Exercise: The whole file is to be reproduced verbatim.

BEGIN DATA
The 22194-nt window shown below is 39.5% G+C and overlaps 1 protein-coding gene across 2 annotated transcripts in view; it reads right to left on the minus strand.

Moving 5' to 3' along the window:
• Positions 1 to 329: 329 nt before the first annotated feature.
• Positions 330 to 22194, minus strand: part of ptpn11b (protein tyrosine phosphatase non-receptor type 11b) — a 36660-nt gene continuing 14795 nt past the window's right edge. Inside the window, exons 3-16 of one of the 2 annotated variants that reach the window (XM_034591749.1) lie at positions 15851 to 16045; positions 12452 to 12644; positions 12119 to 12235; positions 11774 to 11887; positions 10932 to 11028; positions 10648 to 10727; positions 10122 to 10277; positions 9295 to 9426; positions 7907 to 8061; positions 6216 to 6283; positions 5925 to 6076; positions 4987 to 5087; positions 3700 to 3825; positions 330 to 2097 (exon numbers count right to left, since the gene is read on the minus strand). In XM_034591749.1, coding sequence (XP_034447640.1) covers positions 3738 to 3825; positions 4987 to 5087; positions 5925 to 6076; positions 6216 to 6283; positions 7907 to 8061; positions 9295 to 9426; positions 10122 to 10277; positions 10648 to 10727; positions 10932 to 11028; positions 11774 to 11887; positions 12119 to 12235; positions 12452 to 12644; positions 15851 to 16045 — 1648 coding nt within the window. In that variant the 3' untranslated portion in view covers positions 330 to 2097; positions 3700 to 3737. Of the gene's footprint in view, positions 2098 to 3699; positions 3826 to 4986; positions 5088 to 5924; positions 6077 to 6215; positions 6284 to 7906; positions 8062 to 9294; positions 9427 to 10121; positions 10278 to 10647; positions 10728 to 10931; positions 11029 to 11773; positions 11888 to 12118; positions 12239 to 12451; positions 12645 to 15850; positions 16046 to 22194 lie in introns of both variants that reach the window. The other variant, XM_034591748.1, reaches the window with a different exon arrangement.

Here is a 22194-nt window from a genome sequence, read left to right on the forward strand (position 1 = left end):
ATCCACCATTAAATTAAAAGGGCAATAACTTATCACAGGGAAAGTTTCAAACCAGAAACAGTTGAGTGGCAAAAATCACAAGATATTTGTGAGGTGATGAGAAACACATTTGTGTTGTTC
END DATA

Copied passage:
The 22194-nt window shown below is 39.5% G+C and overlaps 1 protein-coding gene across 2 annotated transcripts in view; it reads right to left on the minus strand.

Moving 5' to 3' along the window:
• Positions 1 to 329: 329 nt before the first annotated feature.
• Positions 330 to 22194, minus strand: part of ptpn11b (protein tyrosine phosphatase non-receptor type 11b) — a 36660-nt gene continuing 14795 nt past the window's right edge. Inside the window, exons 3-16 of one of the 2 annotated variants that reach the window (XM_034591749.1) lie at positions 15851 to 16045; positions 12452 to 12644; positions 12119 to 12235; positions 11774 to 11887; positions 10932 to 11028; positions 10648 to 10727; positions 10122 to 10277; positions 9295 to 9426; positions 7907 to 8061; positions 6216 to 6283; positions 5925 to 6076; positions 4987 to 5087; positions 3700 to 3825; positions 330 to 2097 (exon numbers count right to left, since the gene is read on the minus strand). In XM_034591749.1, coding sequence (XP_034447640.1) covers positions 3738 to 3825; positions 4987 to 5087; positions 5925 to 6076; positions 6216 to 6283; positions 7907 to 8061; positions 9295 to 9426; positions 10122 to 10277; positions 10648 to 10727; positions 10932 to 11028; positions 11774 to 11887; positions 12119 to 12235; positions 12452 to 12644; positions 15851 to 16045 — 1648 coding nt within the window. In that variant the 3' untranslated portion in view covers positions 330 to 2097; positions 3700 to 3737. Of the gene's footprint in view, positions 2098 to 3699; positions 3826 to 4986; positions 5088 to 5924; positions 6077 to 6215; positions 6284 to 7906; positions 8062 to 9294; positions 9427 to 10121; positions 10278 to 10647; positions 10728 to 10931; positions 11029 to 11773; positions 11888 to 12118; positions 12239 to 12451; positions 12645 to 15850; positions 16046 to 22194 lie in introns of both variants that reach the window. The other variant, XM_034591748.1, reaches the window with a different exon arrangement.

Here is a 22194-nt window from a genome sequence, read left to right on the forward strand (position 1 = left end):
ATCCACCATTAAATTAAAAGGGCAATAACTTATCACAGGGAAAGTTTCAAACCAGAAACAGTTGAGTGGCAAAAATCACAAGATATTTGTGAGGTGATGAGAAACACATTTGTGTTGTTC